The company afterward improved security by installing keycard locks on all external doors and altering how visitors access the building, he said.

DeCamp sought the training “to make sure that if something does happen, associates are trained and know how to respond,” he said. Among the benefits from the training was “peace of mind,” he added.

Employees were “overwhelmingly positive” after receiving the training, DeCamp said.

“If there’s a workplace incident, violence or something of that nature, then there’s a process and a procedure that’s to be followed. Like anything we do in the manufacturing business, we’re driven and live by processes,” he said. “What opened my eyes the most is you think you have a pretty secure campus, and then you get people trained to come in and show you just how unsecure your facility actually is and how easy it is for someone to gain entry, even though we have special locks and key fobs and key card access to get anywhere.

“It’s still pretty easy for those things to be circumvented and (with the assessment and training) we understand where the weaknesses were and put stopgaps in place to secure it even better.”

For companies that want to plan for an incident, Russell emphasizes the customization aspect of emergency preparedness, urging companies to avoid generic plans. An emergency preparedness plan needs to consider the physical layout of an office or factory, and the nature of the business or organization, he said.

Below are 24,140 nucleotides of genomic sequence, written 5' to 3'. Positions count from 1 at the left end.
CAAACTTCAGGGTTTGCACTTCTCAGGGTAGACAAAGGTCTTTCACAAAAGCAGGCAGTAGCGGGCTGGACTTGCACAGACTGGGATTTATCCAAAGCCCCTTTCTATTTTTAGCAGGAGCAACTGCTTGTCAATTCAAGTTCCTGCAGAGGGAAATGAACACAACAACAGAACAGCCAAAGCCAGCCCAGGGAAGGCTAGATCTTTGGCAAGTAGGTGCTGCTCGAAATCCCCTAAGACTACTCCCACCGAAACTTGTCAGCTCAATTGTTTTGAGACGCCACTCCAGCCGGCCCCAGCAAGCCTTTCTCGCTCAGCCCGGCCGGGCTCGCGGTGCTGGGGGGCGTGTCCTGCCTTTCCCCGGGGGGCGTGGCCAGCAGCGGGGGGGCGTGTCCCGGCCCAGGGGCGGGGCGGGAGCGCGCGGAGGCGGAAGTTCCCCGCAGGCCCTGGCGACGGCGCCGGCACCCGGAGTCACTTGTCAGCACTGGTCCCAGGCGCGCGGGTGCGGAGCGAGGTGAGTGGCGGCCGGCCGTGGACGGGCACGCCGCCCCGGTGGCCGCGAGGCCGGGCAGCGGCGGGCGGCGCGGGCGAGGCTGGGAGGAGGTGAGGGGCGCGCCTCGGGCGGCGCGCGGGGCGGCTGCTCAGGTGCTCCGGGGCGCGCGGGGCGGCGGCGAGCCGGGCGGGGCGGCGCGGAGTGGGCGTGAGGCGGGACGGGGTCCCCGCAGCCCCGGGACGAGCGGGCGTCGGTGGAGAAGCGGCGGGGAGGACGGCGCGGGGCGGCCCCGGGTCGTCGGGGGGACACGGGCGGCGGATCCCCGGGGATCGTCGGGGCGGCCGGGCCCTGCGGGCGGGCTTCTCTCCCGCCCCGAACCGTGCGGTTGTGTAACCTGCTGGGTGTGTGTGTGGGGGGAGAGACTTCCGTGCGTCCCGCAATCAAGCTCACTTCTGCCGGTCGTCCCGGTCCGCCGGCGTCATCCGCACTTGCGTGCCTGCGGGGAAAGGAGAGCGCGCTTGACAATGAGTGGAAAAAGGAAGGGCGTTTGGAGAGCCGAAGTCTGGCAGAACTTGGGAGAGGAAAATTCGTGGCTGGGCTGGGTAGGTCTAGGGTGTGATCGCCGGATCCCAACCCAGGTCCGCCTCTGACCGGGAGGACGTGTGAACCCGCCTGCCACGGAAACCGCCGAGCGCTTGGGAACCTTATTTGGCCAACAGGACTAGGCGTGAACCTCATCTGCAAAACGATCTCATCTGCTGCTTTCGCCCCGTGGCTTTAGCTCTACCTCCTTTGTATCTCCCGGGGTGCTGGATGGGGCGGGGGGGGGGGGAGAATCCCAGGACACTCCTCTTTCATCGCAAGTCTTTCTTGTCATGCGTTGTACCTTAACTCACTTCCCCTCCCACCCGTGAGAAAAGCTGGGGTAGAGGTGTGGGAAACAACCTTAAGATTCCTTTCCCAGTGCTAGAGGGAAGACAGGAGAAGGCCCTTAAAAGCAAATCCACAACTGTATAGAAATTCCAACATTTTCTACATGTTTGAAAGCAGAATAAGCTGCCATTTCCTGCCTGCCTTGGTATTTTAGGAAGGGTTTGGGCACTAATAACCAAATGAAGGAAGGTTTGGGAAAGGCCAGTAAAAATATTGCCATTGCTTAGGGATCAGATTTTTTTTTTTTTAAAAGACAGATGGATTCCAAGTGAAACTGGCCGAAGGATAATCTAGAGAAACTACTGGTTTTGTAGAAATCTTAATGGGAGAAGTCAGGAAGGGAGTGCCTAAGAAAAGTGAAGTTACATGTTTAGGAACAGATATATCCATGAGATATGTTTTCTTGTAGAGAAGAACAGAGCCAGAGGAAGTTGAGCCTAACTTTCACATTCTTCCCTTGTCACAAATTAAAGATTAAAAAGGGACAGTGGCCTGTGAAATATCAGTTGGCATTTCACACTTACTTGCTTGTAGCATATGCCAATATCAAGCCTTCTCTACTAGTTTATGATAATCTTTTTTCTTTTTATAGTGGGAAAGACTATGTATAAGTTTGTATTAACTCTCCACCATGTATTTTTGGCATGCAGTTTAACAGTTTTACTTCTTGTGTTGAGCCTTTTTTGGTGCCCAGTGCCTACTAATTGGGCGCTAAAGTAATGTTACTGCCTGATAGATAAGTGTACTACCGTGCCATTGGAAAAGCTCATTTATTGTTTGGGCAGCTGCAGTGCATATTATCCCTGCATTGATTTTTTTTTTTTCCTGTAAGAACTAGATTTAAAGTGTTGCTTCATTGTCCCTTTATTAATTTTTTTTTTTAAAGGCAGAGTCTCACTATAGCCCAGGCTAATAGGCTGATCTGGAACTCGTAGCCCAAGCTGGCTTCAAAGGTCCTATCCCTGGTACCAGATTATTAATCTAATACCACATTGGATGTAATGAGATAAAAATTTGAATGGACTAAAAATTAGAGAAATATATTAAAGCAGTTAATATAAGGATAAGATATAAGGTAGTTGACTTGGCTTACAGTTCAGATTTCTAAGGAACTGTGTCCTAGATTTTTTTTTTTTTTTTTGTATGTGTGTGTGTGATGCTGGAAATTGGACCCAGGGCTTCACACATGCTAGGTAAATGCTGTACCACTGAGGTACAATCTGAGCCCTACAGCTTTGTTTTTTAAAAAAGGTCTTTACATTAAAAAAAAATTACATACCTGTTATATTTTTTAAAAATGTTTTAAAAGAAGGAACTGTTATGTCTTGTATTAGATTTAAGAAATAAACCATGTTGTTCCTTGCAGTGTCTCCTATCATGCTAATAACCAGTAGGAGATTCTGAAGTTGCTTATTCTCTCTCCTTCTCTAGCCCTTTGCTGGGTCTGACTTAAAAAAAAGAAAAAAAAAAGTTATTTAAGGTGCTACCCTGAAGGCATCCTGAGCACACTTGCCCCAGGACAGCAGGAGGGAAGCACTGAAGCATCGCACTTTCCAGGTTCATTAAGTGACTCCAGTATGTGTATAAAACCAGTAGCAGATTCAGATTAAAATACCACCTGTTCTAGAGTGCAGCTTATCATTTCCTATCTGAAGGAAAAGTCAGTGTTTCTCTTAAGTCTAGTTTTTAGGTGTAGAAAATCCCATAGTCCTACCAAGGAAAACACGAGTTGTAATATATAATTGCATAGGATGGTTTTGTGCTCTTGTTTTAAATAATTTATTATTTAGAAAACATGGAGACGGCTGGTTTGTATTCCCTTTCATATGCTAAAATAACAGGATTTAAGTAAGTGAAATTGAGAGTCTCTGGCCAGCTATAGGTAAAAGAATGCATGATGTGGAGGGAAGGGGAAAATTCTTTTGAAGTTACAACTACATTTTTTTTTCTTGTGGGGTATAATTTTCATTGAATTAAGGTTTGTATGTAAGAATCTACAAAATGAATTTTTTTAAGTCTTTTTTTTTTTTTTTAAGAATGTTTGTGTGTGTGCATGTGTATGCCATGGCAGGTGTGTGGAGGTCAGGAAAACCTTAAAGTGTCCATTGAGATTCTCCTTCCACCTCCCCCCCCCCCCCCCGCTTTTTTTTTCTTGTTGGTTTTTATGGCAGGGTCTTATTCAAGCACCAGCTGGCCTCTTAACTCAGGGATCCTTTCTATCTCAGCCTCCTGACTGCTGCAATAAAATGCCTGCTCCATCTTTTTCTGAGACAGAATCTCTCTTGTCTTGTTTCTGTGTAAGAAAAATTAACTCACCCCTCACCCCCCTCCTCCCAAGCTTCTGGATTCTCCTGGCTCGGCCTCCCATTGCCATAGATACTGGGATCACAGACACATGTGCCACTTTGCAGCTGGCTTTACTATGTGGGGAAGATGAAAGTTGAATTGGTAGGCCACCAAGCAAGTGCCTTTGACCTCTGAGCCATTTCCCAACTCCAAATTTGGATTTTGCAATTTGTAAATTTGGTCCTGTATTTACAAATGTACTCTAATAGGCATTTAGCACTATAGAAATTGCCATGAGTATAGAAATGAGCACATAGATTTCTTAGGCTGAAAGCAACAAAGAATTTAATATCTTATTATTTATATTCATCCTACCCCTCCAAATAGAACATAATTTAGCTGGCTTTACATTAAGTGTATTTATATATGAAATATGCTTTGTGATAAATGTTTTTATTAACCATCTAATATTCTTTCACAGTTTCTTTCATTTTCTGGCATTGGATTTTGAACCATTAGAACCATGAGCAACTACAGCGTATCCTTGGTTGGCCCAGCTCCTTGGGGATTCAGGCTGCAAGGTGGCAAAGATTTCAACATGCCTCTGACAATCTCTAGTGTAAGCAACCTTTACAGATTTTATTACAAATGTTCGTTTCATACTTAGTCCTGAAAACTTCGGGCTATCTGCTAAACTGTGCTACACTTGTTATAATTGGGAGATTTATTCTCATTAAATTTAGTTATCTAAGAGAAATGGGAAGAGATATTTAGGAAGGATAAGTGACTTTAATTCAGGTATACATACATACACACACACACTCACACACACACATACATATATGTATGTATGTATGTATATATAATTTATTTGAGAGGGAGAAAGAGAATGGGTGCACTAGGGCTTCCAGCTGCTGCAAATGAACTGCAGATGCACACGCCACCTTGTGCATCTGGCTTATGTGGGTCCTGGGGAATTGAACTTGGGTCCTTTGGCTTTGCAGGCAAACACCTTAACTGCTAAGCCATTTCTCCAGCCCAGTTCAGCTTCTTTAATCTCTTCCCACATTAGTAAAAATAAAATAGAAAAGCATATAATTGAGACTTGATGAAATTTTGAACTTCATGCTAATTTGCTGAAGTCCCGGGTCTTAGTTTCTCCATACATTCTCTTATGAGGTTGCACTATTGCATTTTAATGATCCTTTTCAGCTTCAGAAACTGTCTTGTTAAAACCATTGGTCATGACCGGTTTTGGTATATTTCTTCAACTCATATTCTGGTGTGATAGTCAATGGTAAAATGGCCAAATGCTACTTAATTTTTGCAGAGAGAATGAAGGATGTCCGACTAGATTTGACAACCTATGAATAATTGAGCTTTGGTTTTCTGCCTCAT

‘IT CAN HAPPEN ANYWHERE’

In addition to the private-sector companies, many police departments also offer active-shooter training.

The Ottawa County Sheriff’s Office has been providing the service for two years. A training session scheduled for this week quickly filled up and the department has two more sessions planned for Jan. 11 and Feb. 10 at its offices in West Olive.

The Michigan Chamber of Commerce also is holding a day-long training event for its members Jan. 10 in Lansing that focuses on best practices for planning, what to do in an emergency, and coping with the aftermath.

The Michigan Chamber has offered the course “on and off” since 2012, although not in the last three years, said Tammy Smith, manager of training and education. The organization brought back the training in response to recent mass shootings, Smith said.

“Our employers are realizing it can happen anywhere, to anybody. You just don’t know, and we believe the best thing is to be prepared for those,” she said. “Everybody should have a safety plan in place before it happens. With the incidents that have happened lately, a lot of people have their eyes open wider.”